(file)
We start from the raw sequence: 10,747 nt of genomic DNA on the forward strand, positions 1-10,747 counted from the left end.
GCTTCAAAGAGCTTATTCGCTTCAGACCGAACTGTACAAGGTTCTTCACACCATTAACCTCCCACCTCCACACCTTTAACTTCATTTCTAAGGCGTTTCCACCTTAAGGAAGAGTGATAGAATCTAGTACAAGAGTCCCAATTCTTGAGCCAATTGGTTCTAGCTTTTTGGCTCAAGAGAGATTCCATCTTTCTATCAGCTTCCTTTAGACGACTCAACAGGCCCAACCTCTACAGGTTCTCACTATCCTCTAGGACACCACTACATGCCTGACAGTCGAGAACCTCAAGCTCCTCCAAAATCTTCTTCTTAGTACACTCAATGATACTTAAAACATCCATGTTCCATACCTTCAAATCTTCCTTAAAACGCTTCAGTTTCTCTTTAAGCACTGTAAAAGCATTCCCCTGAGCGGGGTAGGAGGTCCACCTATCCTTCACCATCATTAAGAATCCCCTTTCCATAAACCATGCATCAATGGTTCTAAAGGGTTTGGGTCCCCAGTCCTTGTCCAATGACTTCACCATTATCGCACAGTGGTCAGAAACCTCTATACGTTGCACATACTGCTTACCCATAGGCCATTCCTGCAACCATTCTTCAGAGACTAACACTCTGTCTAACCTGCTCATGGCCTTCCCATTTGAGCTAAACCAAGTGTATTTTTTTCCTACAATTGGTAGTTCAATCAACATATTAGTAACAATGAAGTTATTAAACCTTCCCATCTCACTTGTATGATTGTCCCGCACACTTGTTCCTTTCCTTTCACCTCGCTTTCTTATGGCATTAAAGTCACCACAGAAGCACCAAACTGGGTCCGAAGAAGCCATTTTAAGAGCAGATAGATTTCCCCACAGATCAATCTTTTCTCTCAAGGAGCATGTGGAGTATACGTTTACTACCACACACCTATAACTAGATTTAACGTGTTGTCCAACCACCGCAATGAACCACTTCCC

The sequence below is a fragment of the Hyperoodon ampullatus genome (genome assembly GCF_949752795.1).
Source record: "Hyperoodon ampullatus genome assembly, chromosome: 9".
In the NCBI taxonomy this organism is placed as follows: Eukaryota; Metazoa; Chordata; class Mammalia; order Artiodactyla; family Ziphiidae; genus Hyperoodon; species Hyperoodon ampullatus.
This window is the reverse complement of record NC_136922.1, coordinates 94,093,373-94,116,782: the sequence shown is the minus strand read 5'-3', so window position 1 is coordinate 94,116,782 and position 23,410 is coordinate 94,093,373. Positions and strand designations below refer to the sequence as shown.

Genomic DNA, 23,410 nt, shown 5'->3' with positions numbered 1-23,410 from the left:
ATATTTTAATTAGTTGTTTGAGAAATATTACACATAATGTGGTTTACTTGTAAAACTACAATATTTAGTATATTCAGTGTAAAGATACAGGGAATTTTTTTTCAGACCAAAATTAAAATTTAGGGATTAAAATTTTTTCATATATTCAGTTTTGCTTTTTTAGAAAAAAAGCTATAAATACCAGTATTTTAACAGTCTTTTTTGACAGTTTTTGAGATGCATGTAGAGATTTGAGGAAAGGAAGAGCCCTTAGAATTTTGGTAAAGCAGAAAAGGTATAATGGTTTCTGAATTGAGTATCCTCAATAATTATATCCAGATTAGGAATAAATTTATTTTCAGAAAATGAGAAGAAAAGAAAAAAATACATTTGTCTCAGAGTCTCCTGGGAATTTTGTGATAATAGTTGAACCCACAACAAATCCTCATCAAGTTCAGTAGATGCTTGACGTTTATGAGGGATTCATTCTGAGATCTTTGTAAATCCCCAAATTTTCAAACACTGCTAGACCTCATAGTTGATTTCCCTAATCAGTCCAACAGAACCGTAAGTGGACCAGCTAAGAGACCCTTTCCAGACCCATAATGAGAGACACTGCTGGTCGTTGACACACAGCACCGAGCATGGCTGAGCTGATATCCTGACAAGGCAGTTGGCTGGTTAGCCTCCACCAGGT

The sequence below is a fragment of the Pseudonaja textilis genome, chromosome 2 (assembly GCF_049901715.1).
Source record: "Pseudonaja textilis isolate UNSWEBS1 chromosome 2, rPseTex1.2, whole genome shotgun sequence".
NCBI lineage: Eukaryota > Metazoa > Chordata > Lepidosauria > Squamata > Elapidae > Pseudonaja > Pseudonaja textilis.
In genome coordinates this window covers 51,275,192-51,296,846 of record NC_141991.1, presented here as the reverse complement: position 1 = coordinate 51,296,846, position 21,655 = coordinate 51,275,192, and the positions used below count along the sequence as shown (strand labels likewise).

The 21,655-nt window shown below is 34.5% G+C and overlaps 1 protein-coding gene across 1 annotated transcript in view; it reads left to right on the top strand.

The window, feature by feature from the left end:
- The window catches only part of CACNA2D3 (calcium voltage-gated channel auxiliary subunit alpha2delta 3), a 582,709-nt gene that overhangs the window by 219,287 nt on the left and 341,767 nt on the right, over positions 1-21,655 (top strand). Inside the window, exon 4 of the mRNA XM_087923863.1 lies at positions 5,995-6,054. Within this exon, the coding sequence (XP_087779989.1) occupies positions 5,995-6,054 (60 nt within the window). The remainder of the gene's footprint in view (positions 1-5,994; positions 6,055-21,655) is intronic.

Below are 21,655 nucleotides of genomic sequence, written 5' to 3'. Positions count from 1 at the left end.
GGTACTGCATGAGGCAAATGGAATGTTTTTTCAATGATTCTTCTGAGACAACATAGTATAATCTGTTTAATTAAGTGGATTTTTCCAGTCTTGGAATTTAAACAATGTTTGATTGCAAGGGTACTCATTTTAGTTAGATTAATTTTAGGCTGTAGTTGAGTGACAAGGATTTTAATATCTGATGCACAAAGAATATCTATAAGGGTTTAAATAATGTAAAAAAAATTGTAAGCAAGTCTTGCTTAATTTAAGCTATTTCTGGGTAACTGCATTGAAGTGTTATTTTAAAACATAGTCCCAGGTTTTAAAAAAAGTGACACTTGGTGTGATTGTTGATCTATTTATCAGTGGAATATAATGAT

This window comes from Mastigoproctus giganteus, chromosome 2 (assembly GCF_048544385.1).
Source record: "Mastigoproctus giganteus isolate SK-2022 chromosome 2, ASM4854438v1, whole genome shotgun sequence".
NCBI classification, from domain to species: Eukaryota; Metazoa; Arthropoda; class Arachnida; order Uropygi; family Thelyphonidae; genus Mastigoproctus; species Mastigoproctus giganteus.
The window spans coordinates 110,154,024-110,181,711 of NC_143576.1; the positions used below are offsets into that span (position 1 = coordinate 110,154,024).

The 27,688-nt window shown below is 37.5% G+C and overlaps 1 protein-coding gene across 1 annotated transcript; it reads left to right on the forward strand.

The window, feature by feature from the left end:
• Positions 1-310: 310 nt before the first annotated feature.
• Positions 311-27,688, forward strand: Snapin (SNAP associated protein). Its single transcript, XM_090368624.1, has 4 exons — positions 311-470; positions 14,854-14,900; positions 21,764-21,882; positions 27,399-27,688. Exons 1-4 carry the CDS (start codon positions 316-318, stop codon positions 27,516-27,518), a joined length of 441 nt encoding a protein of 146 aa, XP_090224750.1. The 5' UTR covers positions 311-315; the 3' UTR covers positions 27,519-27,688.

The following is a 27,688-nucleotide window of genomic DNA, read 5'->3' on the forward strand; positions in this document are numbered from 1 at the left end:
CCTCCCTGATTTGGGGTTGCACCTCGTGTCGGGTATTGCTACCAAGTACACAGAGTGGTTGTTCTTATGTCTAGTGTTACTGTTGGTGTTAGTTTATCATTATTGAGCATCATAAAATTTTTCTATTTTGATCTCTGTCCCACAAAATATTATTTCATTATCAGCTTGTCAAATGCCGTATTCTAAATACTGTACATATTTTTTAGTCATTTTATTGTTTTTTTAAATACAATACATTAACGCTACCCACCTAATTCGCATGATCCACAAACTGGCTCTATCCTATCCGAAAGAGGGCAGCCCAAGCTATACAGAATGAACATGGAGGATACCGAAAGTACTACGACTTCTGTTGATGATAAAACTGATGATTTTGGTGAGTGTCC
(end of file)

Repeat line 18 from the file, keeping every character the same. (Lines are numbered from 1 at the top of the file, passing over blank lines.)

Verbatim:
This window comes from Mastigoproctus giganteus, chromosome 2 (assembly GCF_048544385.1).